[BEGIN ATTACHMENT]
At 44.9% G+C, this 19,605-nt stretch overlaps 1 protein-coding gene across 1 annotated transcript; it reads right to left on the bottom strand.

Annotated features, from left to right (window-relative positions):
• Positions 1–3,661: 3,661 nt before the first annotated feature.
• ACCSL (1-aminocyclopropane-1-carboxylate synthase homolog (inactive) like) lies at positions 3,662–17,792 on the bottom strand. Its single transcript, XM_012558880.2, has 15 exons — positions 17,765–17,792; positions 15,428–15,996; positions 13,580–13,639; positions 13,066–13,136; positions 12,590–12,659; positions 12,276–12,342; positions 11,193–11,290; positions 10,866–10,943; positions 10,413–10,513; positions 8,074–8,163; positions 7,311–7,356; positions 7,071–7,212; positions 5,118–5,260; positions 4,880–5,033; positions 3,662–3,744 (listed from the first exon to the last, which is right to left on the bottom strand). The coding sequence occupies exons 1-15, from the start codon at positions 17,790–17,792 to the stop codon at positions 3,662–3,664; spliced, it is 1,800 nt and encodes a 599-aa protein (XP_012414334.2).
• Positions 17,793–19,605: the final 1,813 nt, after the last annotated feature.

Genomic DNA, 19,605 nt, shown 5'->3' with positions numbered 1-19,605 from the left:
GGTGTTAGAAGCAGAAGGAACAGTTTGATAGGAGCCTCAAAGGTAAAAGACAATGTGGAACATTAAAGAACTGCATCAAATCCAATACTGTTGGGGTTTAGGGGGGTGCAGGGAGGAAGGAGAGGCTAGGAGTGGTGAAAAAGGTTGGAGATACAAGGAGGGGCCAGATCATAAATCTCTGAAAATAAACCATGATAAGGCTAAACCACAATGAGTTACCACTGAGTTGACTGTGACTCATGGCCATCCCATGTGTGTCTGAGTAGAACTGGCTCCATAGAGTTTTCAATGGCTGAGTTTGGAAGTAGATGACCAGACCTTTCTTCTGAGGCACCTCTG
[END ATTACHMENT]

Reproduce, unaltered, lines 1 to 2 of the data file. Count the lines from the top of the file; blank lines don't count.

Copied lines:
At 44.9% G+C, this 19,605-nt stretch overlaps 1 protein-coding gene across 1 annotated transcript; it reads right to left on the bottom strand.

Annotated features, from left to right (window-relative positions):